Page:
Economy & Business

Trump Signs $2.2 Trillion Economic-Aid Package into Law

President Donald Trump speaks during a signing ceremony for the $2.2 trillion coronavirus aid package bill as Senate Majority Leader Mitch McConnell , House Minority Leader Kevin McCarthy, and Vice President Mike Pence stand by in the Oval Office of the White House, March 27, 2020. (Jonathan Ernst/Reuters)

President Trump on Friday signed a $2.2 trillion package meant to offset the effects of the Wuhan coronavirus pandemic into law.

The legislation constitutes the largest relief package in American history, drafted in response to a surge of shuttered businesses and stock-market turmoil. Numerous U.S. states have ordered public businesses to close to prevent the spread of coronavirus, and the resulting uncertainty has wrought havoc on the economy.

“I want to thank Republicans and Democrats for coming together, setting aside their differences, and putting America first,” Trump said at the signing ceremony. “This legislation provides for direct payments to individuals and unprecedented support to small businesses.”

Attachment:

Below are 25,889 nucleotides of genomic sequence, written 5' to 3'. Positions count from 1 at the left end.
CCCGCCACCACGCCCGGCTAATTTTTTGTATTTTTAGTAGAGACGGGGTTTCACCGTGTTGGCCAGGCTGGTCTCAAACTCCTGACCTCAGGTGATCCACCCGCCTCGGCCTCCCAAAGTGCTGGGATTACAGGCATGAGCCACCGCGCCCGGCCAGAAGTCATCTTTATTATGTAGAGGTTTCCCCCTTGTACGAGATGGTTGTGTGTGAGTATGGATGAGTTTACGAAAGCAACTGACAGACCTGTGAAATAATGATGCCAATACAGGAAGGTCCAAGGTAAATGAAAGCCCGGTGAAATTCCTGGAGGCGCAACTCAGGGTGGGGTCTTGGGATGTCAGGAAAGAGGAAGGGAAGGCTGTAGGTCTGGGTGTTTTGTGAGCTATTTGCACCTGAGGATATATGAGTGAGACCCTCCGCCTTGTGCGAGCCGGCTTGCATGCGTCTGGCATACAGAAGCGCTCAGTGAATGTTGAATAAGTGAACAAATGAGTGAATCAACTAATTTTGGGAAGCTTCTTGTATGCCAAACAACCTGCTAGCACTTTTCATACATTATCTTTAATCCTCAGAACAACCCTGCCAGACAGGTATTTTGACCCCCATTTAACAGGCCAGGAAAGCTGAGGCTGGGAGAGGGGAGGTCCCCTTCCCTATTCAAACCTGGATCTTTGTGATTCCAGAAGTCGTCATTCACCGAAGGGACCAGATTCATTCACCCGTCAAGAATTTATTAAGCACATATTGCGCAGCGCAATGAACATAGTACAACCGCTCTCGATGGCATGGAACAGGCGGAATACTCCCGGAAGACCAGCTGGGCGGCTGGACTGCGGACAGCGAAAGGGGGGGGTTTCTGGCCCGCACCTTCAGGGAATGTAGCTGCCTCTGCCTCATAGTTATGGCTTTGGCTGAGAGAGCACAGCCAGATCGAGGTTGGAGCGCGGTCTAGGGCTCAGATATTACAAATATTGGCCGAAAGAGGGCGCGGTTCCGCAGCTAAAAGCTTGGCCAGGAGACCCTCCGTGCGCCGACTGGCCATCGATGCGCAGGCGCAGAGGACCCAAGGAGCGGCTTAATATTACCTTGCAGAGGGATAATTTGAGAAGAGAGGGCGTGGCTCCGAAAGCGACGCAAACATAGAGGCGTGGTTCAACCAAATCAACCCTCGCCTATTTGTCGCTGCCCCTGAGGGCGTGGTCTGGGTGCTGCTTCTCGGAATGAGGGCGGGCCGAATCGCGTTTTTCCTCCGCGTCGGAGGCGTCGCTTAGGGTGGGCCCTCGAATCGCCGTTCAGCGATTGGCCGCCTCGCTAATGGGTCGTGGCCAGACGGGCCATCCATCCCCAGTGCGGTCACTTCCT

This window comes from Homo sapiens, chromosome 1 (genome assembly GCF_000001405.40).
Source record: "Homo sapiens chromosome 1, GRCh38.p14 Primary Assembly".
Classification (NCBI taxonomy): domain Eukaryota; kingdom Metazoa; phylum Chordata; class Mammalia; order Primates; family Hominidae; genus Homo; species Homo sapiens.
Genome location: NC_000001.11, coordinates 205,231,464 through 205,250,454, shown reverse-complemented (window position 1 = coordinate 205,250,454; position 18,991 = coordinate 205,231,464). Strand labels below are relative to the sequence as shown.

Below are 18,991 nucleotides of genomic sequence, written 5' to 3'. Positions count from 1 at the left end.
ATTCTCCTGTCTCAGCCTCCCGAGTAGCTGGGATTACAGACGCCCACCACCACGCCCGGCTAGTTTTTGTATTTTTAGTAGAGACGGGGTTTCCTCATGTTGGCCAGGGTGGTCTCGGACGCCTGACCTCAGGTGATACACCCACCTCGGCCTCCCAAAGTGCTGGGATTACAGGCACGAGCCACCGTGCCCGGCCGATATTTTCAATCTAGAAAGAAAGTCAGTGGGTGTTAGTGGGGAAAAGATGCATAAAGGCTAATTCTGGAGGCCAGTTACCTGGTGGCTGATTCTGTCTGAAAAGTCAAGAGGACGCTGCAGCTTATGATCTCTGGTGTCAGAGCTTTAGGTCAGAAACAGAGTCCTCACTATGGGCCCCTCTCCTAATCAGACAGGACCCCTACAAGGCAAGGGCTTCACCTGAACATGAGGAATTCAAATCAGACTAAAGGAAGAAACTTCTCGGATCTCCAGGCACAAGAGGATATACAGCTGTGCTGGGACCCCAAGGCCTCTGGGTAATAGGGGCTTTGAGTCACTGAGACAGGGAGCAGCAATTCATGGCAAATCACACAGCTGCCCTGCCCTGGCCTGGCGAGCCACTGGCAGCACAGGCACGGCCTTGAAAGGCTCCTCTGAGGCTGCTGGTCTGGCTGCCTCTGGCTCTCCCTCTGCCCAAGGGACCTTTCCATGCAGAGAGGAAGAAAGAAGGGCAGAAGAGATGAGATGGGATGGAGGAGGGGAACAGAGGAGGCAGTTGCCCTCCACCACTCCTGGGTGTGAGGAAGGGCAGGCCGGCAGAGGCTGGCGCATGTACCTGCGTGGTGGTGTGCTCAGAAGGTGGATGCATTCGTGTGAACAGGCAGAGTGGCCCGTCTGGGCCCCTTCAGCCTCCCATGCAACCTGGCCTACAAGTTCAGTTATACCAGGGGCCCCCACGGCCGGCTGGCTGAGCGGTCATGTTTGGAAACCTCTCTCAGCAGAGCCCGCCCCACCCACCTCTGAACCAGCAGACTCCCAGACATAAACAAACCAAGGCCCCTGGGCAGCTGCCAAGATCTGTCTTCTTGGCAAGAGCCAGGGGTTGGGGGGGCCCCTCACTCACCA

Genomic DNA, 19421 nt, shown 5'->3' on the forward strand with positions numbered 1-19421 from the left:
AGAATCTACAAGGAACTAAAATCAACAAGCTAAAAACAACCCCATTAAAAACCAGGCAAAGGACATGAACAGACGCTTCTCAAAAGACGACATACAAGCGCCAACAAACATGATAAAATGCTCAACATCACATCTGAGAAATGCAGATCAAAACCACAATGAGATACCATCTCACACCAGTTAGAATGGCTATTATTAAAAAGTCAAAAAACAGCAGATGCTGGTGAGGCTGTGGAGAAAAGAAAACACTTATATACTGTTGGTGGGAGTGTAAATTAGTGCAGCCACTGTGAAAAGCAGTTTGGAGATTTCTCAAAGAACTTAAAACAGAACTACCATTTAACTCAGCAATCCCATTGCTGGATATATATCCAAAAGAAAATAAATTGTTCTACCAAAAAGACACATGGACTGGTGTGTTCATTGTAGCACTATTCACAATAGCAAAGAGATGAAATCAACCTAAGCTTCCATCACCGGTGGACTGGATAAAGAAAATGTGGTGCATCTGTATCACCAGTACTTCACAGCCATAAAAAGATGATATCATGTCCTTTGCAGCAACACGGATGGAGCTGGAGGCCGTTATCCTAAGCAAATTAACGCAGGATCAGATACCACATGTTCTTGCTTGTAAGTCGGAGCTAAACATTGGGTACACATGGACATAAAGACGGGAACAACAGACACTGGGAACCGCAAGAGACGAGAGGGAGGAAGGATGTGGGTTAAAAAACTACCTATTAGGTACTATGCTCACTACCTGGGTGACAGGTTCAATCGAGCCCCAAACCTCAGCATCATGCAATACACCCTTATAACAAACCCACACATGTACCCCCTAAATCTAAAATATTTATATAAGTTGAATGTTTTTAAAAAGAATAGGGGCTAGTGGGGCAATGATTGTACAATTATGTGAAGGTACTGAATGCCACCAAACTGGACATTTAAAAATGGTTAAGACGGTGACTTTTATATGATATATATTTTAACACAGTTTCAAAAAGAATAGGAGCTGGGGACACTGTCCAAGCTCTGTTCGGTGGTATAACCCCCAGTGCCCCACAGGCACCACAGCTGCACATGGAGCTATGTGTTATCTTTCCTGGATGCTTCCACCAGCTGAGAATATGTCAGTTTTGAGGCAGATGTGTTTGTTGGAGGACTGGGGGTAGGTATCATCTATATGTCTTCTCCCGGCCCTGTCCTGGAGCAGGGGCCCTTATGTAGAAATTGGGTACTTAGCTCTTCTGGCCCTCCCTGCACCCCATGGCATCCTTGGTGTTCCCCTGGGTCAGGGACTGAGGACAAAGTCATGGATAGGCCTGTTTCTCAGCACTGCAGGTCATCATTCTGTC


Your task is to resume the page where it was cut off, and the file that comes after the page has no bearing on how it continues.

The relief package includes checks to be paid directly to certain Americans based on their level of income. Individuals earning up to $75,000 will receive $1,200 each, while married couples with up to $150,000 combined income will receive $2,400 plus an additional $500 for each child. The bill also provides for $500 billion in loans to small businesses and large amounts of aid to hospitals struggling with influxes of coronavirus patients.

The relief package was passed after a tumultuous week in which Democrats, Republicans, and the Trump administration struggled to negotiate a deal. Republican senators slammed House Democrats for initially proposing their own package laden with provisions unrelated to the pandemic. And once an agreement was reached, House lawmakers had to scramble to return to Washington, D.C. and pass it Friday, after Representative Thomas Massie (R., Ky.) had threatened to hold up proceedings by demanding a recorded vote. Massie’s demand was ultimately defeated and the relief package passed by voice vote.

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Zachary Evans is a news writer for National Review Online. He is a veteran of the Israeli Defense Forces and a trained violist.


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